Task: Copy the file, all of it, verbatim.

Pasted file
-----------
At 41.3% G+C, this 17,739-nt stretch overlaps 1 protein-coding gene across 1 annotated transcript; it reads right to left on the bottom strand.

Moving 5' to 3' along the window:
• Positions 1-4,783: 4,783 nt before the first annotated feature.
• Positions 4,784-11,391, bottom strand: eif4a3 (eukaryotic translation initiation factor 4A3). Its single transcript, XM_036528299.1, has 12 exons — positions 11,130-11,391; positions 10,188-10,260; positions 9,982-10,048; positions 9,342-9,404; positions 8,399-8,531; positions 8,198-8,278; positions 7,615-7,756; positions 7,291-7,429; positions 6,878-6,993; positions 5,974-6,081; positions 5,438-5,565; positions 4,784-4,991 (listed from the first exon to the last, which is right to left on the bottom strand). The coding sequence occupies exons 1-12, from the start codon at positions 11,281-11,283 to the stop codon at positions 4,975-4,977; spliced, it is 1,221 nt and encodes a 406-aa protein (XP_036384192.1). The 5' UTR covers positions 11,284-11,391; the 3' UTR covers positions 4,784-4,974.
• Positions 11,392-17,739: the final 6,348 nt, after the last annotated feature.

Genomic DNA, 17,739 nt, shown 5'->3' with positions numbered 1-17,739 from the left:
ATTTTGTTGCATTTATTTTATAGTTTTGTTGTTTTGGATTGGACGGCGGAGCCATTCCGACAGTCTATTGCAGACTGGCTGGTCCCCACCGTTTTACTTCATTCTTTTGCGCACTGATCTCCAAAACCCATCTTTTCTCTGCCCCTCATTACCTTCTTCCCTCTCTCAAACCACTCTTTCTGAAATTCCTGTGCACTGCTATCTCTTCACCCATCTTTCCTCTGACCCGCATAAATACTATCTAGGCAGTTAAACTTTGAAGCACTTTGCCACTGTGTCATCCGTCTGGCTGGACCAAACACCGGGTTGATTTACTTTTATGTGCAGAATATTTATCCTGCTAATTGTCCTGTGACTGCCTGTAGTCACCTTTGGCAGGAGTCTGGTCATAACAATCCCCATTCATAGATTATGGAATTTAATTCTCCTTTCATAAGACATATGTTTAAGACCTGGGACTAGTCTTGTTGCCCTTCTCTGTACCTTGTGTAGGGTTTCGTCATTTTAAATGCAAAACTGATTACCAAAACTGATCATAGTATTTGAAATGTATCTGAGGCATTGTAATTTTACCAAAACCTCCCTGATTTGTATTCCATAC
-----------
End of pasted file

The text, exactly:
At 41.3% G+C, this 17,739-nt stretch overlaps 1 protein-coding gene across 1 annotated transcript; it reads right to left on the bottom strand.

Moving 5' to 3' along the window:
• Positions 1-4,783: 4,783 nt before the first annotated feature.
• Positions 4,784-11,391, bottom strand: eif4a3 (eukaryotic translation initiation factor 4A3). Its single transcript, XM_036528299.1, has 12 exons — positions 11,130-11,391; positions 10,188-10,260; positions 9,982-10,048; positions 9,342-9,404; positions 8,399-8,531; positions 8,198-8,278; positions 7,615-7,756; positions 7,291-7,429; positions 6,878-6,993; positions 5,974-6,081; positions 5,438-5,565; positions 4,784-4,991 (listed from the first exon to the last, which is right to left on the bottom strand). The coding sequence occupies exons 1-12, from the start codon at positions 11,281-11,283 to the stop codon at positions 4,975-4,977; spliced, it is 1,221 nt and encodes a 406-aa protein (XP_036384192.1). The 5' UTR covers positions 11,284-11,391; the 3' UTR covers positions 4,784-4,974.
• Positions 11,392-17,739: the final 6,348 nt, after the last annotated feature.

Genomic DNA, 17,739 nt, shown 5'->3' with positions numbered 1-17,739 from the left:
ATTTTGTTGCATTTATTTTATAGTTTTGTTGTTTTGGATTGGACGGCGGAGCCATTCCGACAGTCTATTGCAGACTGGCTGGTCCCCACCGTTTTACTTCATTCTTTTGCGCACTGATCTCCAAAACCCATCTTTTCTCTGCCCCTCATTACCTTCTTCCCTCTCTCAAACCACTCTTTCTGAAATTCCTGTGCACTGCTATCTCTTCACCCATCTTTCCTCTGACCCGCATAAATACTATCTAGGCAGTTAAACTTTGAAGCACTTTGCCACTGTGTCATCCGTCTGGCTGGACCAAACACCGGGTTGATTTACTTTTATGTGCAGAATATTTATCCTGCTAATTGTCCTGTGACTGCCTGTAGTCACCTTTGGCAGGAGTCTGGTCATAACAATCCCCATTCATAGATTATGGAATTTAATTCTCCTTTCATAAGACATATGTTTAAGACCTGGGACTAGTCTTGTTGCCCTTCTCTGTACCTTGTGTAGGGTTTCGTCATTTTAAATGCAAAACTGATTACCAAAACTGATCATAGTATTTGAAATGTATCTGAGGCATTGTAATTTTACCAAAACCTCCCTGATTTGTATTCCATAC